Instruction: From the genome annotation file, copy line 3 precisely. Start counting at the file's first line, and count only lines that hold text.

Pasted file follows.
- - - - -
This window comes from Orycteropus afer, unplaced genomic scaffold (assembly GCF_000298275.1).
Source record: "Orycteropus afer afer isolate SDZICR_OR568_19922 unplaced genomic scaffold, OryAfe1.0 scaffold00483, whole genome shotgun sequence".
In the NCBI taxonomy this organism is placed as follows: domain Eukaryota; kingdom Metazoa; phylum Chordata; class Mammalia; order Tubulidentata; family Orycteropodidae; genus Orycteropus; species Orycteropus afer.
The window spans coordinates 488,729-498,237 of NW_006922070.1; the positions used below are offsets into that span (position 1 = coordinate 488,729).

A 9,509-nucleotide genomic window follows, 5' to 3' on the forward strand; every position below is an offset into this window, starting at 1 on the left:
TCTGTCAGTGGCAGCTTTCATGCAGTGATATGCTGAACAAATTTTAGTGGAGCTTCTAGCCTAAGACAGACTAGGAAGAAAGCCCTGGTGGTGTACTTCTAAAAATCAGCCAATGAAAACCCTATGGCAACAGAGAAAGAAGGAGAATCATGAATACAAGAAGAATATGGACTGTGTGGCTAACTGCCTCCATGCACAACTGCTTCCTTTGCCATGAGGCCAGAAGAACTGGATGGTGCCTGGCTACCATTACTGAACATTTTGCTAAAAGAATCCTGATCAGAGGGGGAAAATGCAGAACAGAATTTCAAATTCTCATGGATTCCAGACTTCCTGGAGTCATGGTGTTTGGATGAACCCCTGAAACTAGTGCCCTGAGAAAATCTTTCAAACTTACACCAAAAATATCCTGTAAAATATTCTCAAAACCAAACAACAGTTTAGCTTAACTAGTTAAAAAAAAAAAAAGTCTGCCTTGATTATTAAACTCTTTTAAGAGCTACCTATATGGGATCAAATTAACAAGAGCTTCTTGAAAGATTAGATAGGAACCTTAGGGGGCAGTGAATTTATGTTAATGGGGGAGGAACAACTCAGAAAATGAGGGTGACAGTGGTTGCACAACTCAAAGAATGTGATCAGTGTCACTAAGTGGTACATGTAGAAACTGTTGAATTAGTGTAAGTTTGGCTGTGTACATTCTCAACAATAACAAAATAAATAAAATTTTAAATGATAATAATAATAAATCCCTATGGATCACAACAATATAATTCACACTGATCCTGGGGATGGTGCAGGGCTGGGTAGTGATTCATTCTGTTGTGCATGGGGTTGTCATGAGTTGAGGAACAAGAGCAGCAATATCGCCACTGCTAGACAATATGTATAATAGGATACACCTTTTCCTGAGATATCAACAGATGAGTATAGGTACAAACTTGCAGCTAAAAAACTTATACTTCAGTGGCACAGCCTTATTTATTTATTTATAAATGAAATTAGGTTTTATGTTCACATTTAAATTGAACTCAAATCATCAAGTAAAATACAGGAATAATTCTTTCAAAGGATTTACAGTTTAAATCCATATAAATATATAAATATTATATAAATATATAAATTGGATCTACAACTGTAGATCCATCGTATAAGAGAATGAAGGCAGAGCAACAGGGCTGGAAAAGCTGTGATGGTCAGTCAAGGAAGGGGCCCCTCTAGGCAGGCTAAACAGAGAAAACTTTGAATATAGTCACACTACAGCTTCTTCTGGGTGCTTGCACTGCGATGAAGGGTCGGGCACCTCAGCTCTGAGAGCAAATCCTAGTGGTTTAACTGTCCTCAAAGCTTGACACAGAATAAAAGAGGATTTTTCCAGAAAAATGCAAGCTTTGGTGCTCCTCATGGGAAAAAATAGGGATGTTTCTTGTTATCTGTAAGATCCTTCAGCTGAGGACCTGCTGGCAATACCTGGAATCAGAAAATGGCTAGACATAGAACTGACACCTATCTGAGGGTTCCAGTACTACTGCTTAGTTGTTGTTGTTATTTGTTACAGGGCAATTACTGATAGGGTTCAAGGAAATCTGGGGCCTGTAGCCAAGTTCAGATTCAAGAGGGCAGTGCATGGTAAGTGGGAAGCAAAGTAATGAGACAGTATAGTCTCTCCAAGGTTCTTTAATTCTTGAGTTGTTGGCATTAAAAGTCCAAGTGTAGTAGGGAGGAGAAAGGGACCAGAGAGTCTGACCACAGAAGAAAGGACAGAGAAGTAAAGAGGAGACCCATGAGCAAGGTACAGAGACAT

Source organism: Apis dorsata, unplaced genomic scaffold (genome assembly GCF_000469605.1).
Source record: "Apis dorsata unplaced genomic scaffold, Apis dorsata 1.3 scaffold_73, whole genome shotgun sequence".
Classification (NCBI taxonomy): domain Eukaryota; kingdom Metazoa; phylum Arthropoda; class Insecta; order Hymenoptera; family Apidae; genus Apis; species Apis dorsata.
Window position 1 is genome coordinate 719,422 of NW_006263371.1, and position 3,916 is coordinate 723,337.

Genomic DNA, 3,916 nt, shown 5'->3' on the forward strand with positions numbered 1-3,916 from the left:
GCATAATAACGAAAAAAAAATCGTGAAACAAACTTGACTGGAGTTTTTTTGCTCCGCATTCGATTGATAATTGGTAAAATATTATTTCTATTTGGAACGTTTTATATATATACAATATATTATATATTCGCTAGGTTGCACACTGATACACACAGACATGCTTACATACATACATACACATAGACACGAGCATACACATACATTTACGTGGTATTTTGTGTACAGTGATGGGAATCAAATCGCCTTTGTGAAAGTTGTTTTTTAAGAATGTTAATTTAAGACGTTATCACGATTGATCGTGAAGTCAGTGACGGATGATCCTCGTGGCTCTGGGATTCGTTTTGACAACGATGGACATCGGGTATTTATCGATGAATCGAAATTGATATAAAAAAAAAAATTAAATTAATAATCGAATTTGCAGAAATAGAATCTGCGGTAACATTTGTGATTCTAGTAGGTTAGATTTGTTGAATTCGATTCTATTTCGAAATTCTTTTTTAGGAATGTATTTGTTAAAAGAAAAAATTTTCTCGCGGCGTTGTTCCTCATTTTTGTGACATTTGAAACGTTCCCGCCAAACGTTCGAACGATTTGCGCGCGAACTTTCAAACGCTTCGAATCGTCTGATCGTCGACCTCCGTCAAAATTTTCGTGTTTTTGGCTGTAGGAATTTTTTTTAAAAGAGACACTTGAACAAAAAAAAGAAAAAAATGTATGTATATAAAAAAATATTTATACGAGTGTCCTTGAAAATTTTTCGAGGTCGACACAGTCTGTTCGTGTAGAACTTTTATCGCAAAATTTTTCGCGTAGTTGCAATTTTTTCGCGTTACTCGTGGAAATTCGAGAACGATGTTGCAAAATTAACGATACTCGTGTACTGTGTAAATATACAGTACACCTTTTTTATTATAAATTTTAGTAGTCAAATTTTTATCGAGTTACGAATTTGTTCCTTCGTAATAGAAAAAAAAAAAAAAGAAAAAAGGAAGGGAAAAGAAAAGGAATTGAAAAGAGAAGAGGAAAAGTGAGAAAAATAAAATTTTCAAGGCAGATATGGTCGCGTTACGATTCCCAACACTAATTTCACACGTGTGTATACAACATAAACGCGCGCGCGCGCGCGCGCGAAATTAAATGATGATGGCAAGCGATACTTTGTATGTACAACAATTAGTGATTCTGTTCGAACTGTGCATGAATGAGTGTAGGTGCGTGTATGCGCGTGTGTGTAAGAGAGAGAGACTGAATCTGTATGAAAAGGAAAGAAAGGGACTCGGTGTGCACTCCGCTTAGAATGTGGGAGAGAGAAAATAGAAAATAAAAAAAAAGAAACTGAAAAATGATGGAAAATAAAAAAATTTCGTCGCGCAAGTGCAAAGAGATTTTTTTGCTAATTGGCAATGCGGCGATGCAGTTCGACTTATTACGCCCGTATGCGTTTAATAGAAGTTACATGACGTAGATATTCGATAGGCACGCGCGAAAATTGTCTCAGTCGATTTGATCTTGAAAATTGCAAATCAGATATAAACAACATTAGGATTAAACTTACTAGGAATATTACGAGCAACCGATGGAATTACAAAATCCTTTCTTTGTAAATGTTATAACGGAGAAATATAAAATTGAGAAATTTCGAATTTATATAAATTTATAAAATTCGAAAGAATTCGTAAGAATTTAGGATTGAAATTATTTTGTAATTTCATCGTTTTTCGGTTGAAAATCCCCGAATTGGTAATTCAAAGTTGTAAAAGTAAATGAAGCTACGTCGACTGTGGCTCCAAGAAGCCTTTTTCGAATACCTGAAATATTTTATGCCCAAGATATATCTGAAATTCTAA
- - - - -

In the NCBI taxonomy this organism is placed as follows: domain Eukaryota; kingdom Metazoa; phylum Chordata; class Mammalia; order Tubulidentata; family Orycteropodidae; genus Orycteropus; species Orycteropus afer.